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Part of my job as a designer is to help clients achieve clarity about their brand identity. This means asking lots of questions before any designing actually begins. Before jumping right into a logo design, you need to have a clear vision for your brand.
The thought of having a new logo design and brand identity can be so exciting that many people want to skip right past the discovery phase. However, the knowledge gained in this phase determines everything that follows.
You may have an excellent concept in mind, but until you have a deeper understanding of why your business exists, who you are trying to reach, and what those people are like, it will be difficult for your designer to create a brand identity that accurately represents that.
Every logo design should begin with a discovery phase. This phase lays the foundation for the development of a meaningful design that targets your ideal audience.
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Having a clear mission for your new look will help your designer do their best work. The following questions are direct from the survey I send out to every client before we start work together. Asking these questions about your brand image are important in creating a logo design that lasts.
1. What is the nature of your business? How would you describe your services and/or products? What problem is your business solving or what need are you fulfilling for customers?
2. What motivated you to start this business/organization? Knowing the passions behind your business can give a new perspective to your goals, objectives, and preferences for the direction of your logo design.
3. What are the long-term goals of your company? The more you know about where you want to go in the future, the more successful your visual identity will be. Your brand identity should be timeless, not trendy.
4. What is your target market (age, sex, occupation, etc.)? Who is your ideal customer? This is after all who you want to be drawn to your business. If you try to have your logo designed before you truly know who you want to reach, you might run into the trouble of going through a redesign sooner than planned.
5. Who are your major competitors? What makes your company different from your competitors? Your unique selling proposition is what actually makes your service or product different – what you want to be known for.
6. What impression do you believe that people currently have of your company? Your brand is your perceived image as a whole. You need to get inside the mind of your target audience to see how they currently think of your company versus how you want to be perceived.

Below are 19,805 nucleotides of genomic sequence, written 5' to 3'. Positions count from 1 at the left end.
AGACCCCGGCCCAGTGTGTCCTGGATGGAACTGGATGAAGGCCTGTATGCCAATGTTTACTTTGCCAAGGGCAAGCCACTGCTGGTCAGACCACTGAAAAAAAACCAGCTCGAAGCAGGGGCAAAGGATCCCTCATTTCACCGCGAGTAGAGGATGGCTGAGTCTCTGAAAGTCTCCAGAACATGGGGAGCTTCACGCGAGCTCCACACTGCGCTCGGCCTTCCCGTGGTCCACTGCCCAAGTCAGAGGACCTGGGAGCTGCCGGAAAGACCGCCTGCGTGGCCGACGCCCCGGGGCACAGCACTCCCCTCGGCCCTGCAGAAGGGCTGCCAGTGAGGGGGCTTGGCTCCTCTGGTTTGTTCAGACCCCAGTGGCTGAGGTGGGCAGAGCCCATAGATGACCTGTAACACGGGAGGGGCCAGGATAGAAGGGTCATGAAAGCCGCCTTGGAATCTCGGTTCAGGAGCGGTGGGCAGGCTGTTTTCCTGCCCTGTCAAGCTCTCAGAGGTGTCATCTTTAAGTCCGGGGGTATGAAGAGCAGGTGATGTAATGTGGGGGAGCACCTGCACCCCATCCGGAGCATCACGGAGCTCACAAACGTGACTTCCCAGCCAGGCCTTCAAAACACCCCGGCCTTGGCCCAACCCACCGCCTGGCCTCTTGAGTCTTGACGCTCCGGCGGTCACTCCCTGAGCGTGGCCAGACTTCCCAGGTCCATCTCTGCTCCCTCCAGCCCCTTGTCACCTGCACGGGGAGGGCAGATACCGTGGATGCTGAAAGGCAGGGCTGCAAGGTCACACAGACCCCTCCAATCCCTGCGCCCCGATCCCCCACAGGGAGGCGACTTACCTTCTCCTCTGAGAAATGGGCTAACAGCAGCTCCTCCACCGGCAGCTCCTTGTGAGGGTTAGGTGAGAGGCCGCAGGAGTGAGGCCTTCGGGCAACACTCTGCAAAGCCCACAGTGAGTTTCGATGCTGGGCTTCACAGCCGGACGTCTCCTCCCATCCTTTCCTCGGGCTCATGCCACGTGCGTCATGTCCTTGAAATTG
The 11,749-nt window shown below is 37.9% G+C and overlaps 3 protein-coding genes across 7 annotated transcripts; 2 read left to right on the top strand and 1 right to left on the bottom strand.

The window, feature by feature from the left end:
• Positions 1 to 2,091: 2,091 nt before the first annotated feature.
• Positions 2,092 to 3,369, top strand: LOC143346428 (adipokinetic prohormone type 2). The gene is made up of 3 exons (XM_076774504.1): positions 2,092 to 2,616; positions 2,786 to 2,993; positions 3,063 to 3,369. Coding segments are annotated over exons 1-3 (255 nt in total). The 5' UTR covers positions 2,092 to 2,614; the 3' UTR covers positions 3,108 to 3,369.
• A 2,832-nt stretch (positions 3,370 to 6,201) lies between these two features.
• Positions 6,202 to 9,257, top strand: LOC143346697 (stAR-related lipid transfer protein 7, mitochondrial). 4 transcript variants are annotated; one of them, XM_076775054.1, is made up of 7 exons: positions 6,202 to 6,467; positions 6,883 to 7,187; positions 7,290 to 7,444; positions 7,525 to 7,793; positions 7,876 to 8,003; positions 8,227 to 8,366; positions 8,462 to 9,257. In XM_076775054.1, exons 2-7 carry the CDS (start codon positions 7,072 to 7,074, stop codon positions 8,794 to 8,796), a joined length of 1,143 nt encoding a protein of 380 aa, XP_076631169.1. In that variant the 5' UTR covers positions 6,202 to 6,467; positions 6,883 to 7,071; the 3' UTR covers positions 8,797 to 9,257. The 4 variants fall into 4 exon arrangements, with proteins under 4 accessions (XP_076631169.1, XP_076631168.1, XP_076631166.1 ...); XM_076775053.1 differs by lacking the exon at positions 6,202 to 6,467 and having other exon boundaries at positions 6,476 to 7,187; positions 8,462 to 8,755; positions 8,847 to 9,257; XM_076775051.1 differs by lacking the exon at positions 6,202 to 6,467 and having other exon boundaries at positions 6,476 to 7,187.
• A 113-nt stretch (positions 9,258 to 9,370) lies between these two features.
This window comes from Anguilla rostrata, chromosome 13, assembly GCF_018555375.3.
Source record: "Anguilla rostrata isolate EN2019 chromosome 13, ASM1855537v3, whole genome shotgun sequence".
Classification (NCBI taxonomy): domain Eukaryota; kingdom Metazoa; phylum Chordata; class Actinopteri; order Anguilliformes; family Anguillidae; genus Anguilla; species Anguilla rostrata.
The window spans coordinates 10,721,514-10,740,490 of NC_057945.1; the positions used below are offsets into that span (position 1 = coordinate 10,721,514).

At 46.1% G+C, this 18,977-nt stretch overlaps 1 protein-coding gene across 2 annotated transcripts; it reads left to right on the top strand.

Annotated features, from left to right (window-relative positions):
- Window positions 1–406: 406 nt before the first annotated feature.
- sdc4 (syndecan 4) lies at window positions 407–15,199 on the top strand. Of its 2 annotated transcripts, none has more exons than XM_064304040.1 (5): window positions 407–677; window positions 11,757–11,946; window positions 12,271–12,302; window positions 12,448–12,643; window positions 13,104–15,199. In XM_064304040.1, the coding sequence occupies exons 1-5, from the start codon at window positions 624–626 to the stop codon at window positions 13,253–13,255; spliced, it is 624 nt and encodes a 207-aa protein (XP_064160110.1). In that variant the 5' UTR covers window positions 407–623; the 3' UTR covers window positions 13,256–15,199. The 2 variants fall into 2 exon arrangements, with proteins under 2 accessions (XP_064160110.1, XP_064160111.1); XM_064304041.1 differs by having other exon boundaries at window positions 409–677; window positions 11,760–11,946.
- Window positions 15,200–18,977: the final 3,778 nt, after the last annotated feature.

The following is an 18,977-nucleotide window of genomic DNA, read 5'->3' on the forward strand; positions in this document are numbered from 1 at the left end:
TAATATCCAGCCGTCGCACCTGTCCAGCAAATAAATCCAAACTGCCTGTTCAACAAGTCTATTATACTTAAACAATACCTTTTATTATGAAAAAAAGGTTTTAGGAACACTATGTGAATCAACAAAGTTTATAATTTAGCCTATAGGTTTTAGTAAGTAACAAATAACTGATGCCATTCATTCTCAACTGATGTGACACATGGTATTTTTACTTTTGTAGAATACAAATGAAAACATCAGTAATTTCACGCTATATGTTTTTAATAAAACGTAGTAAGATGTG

7. Is there a unique story behind your business or business name? Having the history of your business or name can help put a unique spin on your identity and message.
8. Does your company have any existing elements, colors, fonts that you want to be carried over to the new brand? This one is pretty straight forward. You may also want to rely on your designer’s expertise for this question.
9. What do you want your new logo to accomplish? What are the key points about your business that your logo should convey?
10. Do you have any specific imagery or colors in mind for your logo? If you have a specific image in mind, now is the time to tell your designer. Keep in mind that your exact idea may not always work out, but your designer should know if you’d like to start in a specific direction.
11. Do you have any imagery or colors that you do NOT wish to use? Just remember this is not about personal preferences, it’s about what will resonate with your target audience.
12. What adjectives should best describe your logo? Describing your optimal logo with adjectives can give a better understanding of the ideal style you are looking for.
13. What are the brand attributes or core values of your company that your logo should convey? Think about how you want customers to feel each time they interact with your business.
14. What logos/brands appeal to you and why? Are there any logos you dislike? This is subjective but helps determine the style you think will best attract your customer.
15. Where will your logo be used? Will your logo be used strictly online or will it also be used for signage and print ads? Knowing this upfront can help you create the best logo for how it will be showcased.
If you want to start answering these questions for yourself and get access to 5 bonus questions, simply download the free worksheet!
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